In the past, I’ve provided updates from the moment I seed, so obviously I have some catching up to do. Something I struggled with last year and again this year is figuring out the optimal time to start seeding (based on my previous successes and failures). It’s difficult to keep all the details straight in my memory. I only started keeping written notes in 2016, so it’s good that I’ve taken photos over the years for documentation.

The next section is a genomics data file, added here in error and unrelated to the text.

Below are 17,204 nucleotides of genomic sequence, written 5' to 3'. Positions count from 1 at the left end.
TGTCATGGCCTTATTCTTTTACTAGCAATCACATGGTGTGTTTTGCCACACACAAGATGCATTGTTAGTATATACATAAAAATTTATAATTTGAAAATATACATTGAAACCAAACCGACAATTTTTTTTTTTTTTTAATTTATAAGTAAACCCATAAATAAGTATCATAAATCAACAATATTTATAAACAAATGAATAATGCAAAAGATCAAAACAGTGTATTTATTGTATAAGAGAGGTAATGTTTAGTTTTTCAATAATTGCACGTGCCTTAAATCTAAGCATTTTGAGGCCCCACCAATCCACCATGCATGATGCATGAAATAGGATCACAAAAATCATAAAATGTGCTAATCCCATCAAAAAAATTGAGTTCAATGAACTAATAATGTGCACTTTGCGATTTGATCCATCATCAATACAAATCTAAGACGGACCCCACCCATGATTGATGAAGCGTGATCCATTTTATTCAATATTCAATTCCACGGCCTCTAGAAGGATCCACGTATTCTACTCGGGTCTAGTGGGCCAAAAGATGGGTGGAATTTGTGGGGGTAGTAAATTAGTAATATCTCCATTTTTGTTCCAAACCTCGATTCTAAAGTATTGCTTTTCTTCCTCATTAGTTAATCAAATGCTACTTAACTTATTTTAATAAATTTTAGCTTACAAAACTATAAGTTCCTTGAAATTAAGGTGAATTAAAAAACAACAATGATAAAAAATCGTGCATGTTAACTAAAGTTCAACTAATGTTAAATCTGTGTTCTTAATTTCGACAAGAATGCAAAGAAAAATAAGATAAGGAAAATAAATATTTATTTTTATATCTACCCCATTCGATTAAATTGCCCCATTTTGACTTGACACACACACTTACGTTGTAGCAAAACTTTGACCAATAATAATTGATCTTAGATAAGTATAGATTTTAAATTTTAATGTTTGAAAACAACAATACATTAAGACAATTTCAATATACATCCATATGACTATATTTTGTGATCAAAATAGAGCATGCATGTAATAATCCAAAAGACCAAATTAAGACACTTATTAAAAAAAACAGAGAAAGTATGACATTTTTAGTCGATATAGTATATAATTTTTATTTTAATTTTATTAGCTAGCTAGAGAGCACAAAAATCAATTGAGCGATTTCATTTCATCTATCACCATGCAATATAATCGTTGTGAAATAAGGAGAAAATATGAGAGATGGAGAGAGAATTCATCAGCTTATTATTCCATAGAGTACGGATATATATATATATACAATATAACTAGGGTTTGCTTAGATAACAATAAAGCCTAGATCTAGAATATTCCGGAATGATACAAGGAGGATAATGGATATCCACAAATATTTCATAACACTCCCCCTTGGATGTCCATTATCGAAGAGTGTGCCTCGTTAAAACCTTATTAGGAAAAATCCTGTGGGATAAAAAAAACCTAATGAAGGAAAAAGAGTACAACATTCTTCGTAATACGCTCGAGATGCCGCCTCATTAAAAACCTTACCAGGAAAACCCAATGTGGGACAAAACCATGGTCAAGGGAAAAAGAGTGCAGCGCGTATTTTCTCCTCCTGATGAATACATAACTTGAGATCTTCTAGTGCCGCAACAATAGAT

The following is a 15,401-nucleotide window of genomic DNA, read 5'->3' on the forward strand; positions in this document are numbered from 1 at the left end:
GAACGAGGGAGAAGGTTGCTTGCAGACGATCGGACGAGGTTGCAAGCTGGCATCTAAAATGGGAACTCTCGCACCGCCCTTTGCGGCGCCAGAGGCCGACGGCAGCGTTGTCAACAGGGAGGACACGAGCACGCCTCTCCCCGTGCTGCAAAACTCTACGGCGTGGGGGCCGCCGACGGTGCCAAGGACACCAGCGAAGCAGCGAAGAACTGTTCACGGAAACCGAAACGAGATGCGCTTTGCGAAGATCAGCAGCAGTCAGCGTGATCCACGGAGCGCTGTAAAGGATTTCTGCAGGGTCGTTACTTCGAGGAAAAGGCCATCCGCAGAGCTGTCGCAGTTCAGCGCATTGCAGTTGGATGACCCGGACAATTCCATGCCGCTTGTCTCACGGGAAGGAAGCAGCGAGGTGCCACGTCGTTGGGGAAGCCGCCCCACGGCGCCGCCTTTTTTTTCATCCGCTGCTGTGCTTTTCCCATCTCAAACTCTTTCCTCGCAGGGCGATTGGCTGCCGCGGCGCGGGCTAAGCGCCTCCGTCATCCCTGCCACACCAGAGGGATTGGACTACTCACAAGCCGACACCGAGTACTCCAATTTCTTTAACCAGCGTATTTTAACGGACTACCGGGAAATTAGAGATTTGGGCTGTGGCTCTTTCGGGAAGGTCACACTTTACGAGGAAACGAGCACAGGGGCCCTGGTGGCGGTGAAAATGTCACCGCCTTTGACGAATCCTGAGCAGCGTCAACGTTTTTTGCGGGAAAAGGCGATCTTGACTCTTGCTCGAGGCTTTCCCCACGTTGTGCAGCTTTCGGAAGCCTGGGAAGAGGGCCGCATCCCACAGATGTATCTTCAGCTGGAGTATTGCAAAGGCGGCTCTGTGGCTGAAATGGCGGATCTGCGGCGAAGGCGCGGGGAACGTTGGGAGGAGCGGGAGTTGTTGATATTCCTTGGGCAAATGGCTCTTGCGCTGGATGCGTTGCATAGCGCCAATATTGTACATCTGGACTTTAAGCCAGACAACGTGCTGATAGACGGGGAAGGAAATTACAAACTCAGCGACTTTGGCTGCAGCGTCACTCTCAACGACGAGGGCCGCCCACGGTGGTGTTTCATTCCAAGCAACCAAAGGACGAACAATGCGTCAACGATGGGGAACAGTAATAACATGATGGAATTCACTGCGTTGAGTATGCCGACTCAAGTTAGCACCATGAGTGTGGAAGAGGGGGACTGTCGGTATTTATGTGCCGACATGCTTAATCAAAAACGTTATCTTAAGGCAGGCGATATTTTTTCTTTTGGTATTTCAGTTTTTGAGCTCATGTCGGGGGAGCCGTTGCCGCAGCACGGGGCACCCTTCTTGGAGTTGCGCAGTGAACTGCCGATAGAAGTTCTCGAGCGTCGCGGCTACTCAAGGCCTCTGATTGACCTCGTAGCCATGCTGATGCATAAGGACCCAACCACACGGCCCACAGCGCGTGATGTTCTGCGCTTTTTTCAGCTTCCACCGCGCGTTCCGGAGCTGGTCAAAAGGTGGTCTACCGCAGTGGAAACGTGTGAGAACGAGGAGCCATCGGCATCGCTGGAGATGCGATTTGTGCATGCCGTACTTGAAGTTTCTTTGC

This year started off with less POW and excitement. I can’t pinpoint it, but I was going through some stuff earlier in the year. The long winter did not help. Originally I wasn’t even sure I wanted to have a productive garden this year. The previous few years I have put in time and care into my garden, only to go on vacation during the main harvesting time. It made no sense and I didn’t want to go through this again. After a few weeks of simply going through the motions of life, I pulled through and felt joyous again. I had come up with a plan, and I was ready to execute. One of the big decisions was not to grow as much from seed this year, including tomatoes. Growing things from seed is rewarding and truly fascinating, but it also means so much of my heart is invested. This can make gardening overly emotional as I become protective and want to see my plants thrive. I want to be there to witness their growth, from vertical to fruit formation, to laying them to rest at the end of the season. I still adore purchased plants, but I am slightly less fussy which makes gardening more relaxed. So step one was setting my goal of buying seedlings, and being ok with the decision.